Steve Nash Agrees to Rich Contract Extension, but Why Do the Phoenix Suns Want to Keep the Aging Superstar at All Costs?

National Basketball Association.

Come on, the Suns are in a rebuilding mode. From the looks of things so far, we predict they'll be only slightly more competitive next season than the Arizona Diamondbacks have been this summer. Barring a major trade, look for the Suns to be a .500 team.
So why would the team extend Nash's already-lucrative contract to a two-year deal worth $22 million and guarantee all of his $13.1 million salary for the upcoming season? The extension was announced on the team's Web site today in a  Sporting News story, which says Nash will officially divulge details on his Twitter account any minute now.
One reason for keeping the 35-year-old at all costs is, we guess, he puts fannies in the seats at US Airways Center. But Shaq put fannies in the seats; he's one of the game's biggest stars, and Sarver dealt him to Cleveland to save money. Like we should give a shit about Sarver's saving huge bucks, much less that Shaq can now help LeBron James win a championship.
Hey, we want the championship, damn it! Nobody in this town (Sarver and  GM Steve Kerr are from San Diego) gives a damn about either of these much-ballyhooed reasons.  

Okay, we're supposed believe it's a good idea to save Sarver money because he and Kerr can grab some real talent to make the Suns competitive this year. But, folks, this ain't happening.
There was so much to-do about whether the team would get Grant Hill back this year -- with reports of Sarver and Kerr flying to Orlando to beg Hill to return to Phoenix instead of joining former Suns Coach Mike D'Antoni in New York -- that we got physically ill.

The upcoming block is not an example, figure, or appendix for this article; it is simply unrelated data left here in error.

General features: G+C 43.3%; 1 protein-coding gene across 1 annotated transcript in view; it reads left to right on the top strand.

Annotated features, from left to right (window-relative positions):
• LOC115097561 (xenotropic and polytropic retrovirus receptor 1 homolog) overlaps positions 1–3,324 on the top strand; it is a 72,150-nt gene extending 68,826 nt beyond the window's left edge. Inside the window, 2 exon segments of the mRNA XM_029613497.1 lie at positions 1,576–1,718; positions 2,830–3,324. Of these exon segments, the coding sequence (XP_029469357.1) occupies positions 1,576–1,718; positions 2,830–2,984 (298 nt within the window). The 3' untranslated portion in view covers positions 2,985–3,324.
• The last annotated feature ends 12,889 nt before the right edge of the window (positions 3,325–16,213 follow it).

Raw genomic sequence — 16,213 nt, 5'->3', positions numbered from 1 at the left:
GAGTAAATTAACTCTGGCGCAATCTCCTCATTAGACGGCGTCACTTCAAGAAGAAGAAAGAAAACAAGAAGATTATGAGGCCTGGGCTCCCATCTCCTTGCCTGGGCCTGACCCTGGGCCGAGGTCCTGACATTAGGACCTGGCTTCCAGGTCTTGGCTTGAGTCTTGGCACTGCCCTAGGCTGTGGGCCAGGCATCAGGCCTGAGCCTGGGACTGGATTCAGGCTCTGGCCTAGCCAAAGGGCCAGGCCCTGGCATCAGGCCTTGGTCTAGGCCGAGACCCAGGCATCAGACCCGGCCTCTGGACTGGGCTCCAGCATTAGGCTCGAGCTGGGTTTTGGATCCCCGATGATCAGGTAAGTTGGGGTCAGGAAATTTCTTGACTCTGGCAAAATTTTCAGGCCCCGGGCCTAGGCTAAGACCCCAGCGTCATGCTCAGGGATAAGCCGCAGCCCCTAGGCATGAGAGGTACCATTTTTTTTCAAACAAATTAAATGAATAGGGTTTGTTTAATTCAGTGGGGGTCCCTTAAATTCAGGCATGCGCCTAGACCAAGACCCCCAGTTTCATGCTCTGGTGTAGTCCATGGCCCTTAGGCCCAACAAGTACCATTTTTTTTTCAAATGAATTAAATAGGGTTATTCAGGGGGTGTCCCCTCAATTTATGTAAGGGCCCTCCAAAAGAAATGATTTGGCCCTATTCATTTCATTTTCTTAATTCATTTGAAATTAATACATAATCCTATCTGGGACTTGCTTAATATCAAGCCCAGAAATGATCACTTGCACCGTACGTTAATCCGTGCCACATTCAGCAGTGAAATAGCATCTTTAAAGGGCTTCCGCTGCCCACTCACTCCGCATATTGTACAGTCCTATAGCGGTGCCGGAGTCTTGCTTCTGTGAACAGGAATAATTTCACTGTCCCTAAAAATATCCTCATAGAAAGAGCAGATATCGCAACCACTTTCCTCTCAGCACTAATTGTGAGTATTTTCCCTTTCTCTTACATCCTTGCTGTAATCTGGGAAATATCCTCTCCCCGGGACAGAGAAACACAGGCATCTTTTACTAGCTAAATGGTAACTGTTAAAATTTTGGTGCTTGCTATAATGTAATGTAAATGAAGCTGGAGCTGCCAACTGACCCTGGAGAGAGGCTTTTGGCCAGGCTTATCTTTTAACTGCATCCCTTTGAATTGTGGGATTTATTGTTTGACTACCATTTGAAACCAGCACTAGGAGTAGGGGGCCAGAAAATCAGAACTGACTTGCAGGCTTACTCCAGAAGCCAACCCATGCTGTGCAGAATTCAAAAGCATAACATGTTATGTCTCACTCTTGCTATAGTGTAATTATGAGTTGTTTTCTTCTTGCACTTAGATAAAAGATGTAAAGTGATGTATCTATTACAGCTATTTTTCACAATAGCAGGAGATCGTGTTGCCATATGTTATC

We're talking about Grant Freakin' Hill here! Sure, he's a nice guy who played some great minutes last year. We love him almost as much as we love Nash (they're both a credit to sports), but the Suns' locker room isn't supposed to be a nursing home. Hill's nothing more than a glorified bench player at his old age (for the NBA) of 37. He no longer has the chops to carry a team.
Oh yeah, former St. Mary's and Arizona Wildcats standout Channing Frye is now in the Suns' stable. Frye's a decent player but by no stretch of the imagination is he a star, much less a superstar. Look up his statistics if you don't believe us.   
But back to Nash: The Sporting News story says Phoenix offered him a $20 million extension over the next couple of seasons a few weeks ago, but decided to increase the offer to reel in the two-time league MVP. Nash had been holding over the Suns' heads that he might bolt if next season's team doesn't stack up to be a contender.
Well, Stevie, it's not stacking up to be aything more than average, so it's clear that all you're about is the money. Which is fine from your standpoint; get all you can get. But we've got to wonder what Sarver and Kerr are thinking in making Nash's signing, in Kerr's words, their "top priority."
Their top priority should be landing a franchise player, because Nash's fading fast, and Amar'e Stoudemire's future's as blurry as his injured eye.

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Rick Barrs
Contact: Rick Barrs